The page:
Chances any of us will survive long-term as we hurl through space on this hot rock of ours are minimized by our collective cluelessness, an observation never so true as in recent days with the fuss made over the U.S. Bank Stadium bird-killer study.

The research’s intent was to determine whether and if so how many birds are killed when crashing into the stadium. The assumption by “conservationists” (the media’s description) who demanded the study was that the stadium’s glassy façade poses a particular risk to winged critters.

The conclusion? The Vikings’ home field kills … wait for it … 111 birds a year, third-most among downtown structures.

If only to gain context, one would have thought someone in this shadow boxing exercise would have asked, as one example, “Well, OK, how many ducks did hunters kill last year in Minnesota?” Or pheasants. Or ruffed grouse?

Answers: 615,000 ducks. 205,000 pheasants. And 195,515 ruffed grouse.

So, are we running out of ducks, pheasants or ruffed grouse?

No, because harvests of these birds is essentially compensatory to their overall annual mortality, not additive. Meaning, and I’m simplifying here in part to account for species and gender distinctions within overall duck and pheasant harvests, that when considered on a population level, the same, or similar, number of these birds would have died anyway, by some other means, in the course of a year.

Moreover, abundance of these birds — as is also the case with the sparrows, warblers and ovenbirds cited in the stadium study — has far less to do with their mortality causes or rates, the latter of which vary by the relative sizes of their populations, than to the availability of healthy habitats.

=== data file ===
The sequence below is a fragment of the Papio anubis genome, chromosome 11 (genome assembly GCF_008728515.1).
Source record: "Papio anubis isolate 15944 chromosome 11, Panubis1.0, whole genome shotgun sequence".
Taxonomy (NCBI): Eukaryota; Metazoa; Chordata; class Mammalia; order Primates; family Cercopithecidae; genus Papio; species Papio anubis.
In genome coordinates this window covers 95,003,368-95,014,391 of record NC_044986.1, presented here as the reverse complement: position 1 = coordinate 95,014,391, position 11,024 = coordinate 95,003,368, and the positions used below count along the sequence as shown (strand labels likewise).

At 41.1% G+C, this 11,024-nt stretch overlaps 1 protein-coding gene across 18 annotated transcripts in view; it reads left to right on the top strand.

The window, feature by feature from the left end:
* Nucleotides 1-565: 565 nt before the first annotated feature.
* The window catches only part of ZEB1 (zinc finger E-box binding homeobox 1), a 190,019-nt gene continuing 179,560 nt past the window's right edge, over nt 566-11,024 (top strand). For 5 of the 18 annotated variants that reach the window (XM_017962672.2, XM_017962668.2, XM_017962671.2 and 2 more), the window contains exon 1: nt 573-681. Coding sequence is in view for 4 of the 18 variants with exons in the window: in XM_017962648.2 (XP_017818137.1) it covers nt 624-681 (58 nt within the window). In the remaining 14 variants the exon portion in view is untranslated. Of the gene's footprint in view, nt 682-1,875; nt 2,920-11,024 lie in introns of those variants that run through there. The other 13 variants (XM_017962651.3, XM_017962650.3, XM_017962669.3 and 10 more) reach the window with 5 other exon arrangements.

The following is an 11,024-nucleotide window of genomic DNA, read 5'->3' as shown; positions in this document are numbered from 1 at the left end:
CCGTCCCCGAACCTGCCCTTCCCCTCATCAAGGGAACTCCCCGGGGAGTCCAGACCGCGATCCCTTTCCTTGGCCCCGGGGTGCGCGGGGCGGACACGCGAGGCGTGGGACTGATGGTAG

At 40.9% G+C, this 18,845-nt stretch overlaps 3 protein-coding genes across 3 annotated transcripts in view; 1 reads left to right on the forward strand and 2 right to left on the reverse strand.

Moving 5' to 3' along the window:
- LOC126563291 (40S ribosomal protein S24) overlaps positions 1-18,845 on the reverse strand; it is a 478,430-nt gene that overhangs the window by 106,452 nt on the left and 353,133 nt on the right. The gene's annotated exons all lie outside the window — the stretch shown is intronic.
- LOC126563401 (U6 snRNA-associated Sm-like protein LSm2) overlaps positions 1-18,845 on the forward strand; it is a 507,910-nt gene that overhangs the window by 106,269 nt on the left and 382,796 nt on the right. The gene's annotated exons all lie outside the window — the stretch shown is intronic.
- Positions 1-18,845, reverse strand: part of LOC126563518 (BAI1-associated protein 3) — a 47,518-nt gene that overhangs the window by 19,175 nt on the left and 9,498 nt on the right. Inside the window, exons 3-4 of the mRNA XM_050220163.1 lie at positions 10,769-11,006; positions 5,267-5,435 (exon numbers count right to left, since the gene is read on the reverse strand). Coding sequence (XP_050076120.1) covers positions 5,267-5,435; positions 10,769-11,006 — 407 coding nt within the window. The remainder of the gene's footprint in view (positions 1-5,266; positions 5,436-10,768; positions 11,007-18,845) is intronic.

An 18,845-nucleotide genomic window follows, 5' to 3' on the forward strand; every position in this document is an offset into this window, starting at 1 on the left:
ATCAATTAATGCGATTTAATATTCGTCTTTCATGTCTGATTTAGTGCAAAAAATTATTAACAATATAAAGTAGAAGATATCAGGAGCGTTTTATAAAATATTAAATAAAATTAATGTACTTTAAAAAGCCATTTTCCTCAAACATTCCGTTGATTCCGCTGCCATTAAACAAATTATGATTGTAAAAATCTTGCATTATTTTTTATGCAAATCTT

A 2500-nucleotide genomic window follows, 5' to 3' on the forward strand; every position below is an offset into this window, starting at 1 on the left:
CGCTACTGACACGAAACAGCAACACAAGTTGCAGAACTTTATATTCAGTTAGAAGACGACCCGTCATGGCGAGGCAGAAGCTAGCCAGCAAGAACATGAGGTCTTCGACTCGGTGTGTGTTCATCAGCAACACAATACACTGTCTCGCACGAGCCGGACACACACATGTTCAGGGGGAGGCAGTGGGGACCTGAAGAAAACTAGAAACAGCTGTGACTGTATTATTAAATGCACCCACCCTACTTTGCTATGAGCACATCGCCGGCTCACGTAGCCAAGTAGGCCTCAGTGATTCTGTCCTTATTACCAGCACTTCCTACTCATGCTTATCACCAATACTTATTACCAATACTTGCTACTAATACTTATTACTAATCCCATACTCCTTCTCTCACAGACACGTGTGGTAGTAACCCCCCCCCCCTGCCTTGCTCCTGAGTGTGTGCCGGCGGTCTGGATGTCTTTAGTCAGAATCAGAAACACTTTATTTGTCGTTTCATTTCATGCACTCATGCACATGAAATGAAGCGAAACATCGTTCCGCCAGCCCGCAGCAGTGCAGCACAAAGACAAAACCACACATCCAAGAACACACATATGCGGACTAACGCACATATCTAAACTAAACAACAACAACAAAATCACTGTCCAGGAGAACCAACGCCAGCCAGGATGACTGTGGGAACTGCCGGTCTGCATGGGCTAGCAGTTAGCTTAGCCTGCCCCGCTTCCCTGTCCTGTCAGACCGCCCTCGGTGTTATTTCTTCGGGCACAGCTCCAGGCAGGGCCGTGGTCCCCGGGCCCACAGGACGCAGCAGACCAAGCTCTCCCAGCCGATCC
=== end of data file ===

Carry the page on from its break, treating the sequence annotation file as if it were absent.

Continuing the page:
Two points:

• The aforementioned “conservationists” are demanding the Vikings and the Metropolitan Stadium Facilities Commission somehow modify the stadium and/or its surroundings to mitigate the estimated bird losses.

Adjusting the stadium’s lights at night, especially during peak spring and fall migration times, is easy. Removing vegetation from around the stadium is another no-brainer. But blowing about $1 million — the high end of one hypothetical remedy — to rework the stadium’s glass to “save” a theoretical 111 birds would be little more than a bow to political correctness, because, 1) the birds are highly unlikely to be “saved” on a population level, and 2) though no Minneapolis bird-loss data exist for years before the stadium’s construction, it’s possible, even likely, the same number of birds were being killed in the city’s center by other causes.

• One would think policymakers and others who are tilting at windmills here would seek out other studies examining bird losses due to collision mortality before relying so much on this recent analysis.

In fact, the gold standard of such examinations, titled, “Collision mortality has no discernible effect on population trends of North American birds,” was published by two noted U researchers, Todd Arnold and Bob Zink, in 2011.

Simply documenting what species are killed and in what frequencies, the study concluded, does not identify whether a particular threat constitutes an additive source of mortality … If bird populations are ultimately limited by habitat availability, collision mortality will be largely compensatory to natural sources of mortality.

Want to be a real conservationist? Help clean up the state’s multitudinous dirty lakes and rivers. Donate to the DNR nongame wildlife program via the “chickadee checkoff.” Or support one or more of these groups, each of which actually advocates for, enhances and/or develops bird habitat on the ground in this state, much of which benefits the same songbirds cited in the stadium bird-collision study: Ducks Unlimited. Pheasants Forever. The Ruffed Grouse Society.

 

danderson@startribune.com